Now every class begins with a “morning meeting.” On a recent weekday, Brooke Mabe (no relation to the principal) led her second graders in a discussion of which pet they’d never want to bring home and why. (Think sharks, whales and poisonous toads.) In a fifth-grade class, students exchanged greetings in “elf” and “giant” voices, then talked about the “highs” and “lows” of their week. They mentioned qualifying for a NASA program, losing a football game and learning that a baby sister had tried to eat their art supplies. Mabe likens these lessons to Mr. Miyagi stealthily introducing the Karate Kid to martial arts skills by encouraging him to sand the teacher’s deck and wax his car. Students are learning important skills like communication in a low-stress environment.
“I like it because we get to know how everyone’s day went and if there’s something wrong that we can help fix,” said Gracelynn Belcher, a fifth grader with blond hair and freckles. “I like talking about my feelings, I like to get it out and not hold it in.” She said the sessions helped her feel more comfortable talking about challenges she was experiencing in math: “If it was hard, I get to explain it was hard. I can tell my teacher it was hard and she can help me.”
This year, Bristol administrators brought an instructor affiliated with Responsive Classroom and the nonprofit that developed the strategy, the Center for Responsive Schools, to offer two training sessions for teachers at the district’s five other schools, at a cost of $42,000. But Perrigan, the superintendent, supports having each school forge its own approach to social-emotional learning. Some use other strategies, like Zones of Regulation, an 8-year-old curriculum developed by former occupational therapist and autism support specialist Leah Kuypers, who owns the consulting company that runs the program.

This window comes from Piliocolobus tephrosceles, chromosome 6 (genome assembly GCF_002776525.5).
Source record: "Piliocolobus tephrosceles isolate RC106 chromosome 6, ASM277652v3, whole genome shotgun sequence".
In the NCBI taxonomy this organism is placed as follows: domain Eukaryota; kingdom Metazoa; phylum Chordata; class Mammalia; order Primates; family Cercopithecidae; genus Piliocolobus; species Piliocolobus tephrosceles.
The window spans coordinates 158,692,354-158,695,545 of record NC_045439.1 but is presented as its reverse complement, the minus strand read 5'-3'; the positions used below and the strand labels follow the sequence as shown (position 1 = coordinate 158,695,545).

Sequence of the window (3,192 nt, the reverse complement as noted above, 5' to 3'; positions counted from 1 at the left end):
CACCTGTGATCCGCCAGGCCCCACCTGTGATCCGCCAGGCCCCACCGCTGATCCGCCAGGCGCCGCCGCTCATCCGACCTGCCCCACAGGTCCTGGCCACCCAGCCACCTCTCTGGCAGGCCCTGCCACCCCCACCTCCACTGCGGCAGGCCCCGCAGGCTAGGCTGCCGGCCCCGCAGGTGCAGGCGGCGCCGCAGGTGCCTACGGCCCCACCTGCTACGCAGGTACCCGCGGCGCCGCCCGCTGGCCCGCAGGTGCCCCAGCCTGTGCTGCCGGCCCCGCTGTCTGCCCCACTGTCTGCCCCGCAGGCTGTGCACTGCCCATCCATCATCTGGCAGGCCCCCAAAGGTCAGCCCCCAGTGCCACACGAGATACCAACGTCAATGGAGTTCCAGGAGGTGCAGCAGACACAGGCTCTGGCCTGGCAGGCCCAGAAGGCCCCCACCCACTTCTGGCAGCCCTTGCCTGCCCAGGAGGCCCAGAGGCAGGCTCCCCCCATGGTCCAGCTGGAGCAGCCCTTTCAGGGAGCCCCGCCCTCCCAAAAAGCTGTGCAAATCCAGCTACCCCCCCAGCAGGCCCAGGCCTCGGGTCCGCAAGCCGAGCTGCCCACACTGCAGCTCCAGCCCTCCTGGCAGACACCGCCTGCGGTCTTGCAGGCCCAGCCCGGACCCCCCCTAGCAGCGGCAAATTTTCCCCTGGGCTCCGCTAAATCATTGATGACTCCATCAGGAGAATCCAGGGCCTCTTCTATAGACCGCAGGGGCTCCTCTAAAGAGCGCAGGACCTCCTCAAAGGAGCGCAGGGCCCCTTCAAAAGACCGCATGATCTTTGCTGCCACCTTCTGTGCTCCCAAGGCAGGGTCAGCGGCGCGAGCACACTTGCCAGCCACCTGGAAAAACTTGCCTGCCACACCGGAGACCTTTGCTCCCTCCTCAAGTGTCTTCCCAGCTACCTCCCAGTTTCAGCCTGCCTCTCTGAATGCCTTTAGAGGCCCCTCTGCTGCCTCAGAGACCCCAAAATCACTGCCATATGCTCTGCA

Perrigan said the district isn’t on the hunt for new social-emotional activities. But that doesn’t stop the pitches. One urges him to test drive a “model program” for social-emotional skill building. Another said it offers “one of the most powerful social-emotional learning lessons teachers have shared with students” and a third claims that 86 percent of schools that use its lessons report increases in students’ self-awareness. None of these curricula have been recognized by the Collaborative for Academic, Social and Emotional Learning (CASEL), a group that evaluates social-emotional learning strategies.
Researchers warn of the uneven quality of such programs. A 2018 study of existing research on social-emotional curricula found an overall positive effect on math, reading and science learning. But Roisin Corcoran, chair in education at the University of Nottingham and the study’s lead author, notes that there were significant differences among curricula; some popular interventions even produced small negative effects on academics. Many other social-emotional curricula simply hadn’t been evaluated in any high-quality way, she said.
Corcoran said some programs may flounder because they’re poorly conceived, don’t train teachers adequately, or don’t effectively integrate academics into their approaches. Many companies market their products as “evidence-based,” she said, when in fact there’s no real evidence demonstrating they work.
Laura Hamilton, a senior behavioral scientist at RAND Corporation who studies social-emotional learning, also cautioned that many programs are untested. And even those interventions with research behind them aren’t guaranteed to work; teachers must be effectively trained and results carefully monitored. In a review of social-emotional programs she co-authored, she found that Responsive Classroom, the intervention used by Washington-Lee, showed promise for improving math, reading and student behavior but, to date, studies of the program have not been as rigorous as those of other programs.